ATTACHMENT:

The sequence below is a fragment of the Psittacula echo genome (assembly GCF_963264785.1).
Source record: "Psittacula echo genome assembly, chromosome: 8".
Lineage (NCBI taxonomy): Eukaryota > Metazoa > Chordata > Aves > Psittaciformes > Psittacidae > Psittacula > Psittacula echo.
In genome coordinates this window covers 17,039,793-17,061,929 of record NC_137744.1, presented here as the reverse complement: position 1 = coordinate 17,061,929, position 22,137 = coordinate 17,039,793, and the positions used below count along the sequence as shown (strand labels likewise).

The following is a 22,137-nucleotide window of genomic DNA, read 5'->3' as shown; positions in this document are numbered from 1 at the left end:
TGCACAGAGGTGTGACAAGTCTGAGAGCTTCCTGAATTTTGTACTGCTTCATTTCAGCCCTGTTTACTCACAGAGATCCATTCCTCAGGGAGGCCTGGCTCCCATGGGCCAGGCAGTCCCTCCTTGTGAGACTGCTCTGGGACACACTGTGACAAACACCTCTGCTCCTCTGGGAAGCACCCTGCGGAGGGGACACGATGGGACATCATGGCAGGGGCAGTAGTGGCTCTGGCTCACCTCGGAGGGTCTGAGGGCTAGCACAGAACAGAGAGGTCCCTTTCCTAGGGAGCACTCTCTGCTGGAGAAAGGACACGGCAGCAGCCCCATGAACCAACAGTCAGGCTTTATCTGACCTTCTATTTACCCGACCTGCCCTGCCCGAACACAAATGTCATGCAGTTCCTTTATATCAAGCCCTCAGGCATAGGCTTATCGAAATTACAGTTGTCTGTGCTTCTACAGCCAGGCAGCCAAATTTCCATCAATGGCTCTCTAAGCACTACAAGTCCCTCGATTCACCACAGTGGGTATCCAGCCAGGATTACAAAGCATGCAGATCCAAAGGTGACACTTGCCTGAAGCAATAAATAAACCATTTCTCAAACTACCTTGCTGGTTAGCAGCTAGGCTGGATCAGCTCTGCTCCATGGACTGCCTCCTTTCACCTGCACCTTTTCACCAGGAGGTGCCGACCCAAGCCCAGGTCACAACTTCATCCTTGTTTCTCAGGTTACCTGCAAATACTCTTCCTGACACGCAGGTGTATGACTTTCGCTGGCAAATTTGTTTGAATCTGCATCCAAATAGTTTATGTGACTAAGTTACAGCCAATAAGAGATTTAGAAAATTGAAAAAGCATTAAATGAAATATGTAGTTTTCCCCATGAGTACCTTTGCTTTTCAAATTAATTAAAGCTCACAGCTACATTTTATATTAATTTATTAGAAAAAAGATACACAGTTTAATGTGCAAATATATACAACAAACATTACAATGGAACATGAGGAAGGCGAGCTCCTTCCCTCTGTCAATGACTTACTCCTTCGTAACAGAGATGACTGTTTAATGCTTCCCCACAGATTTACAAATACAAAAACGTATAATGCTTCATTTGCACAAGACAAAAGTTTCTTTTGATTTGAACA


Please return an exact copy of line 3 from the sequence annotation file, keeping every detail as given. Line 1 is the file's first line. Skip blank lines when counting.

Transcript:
Lineage (NCBI taxonomy): Eukaryota > Metazoa > Chordata > Aves > Psittaciformes > Psittacidae > Psittacula > Psittacula echo.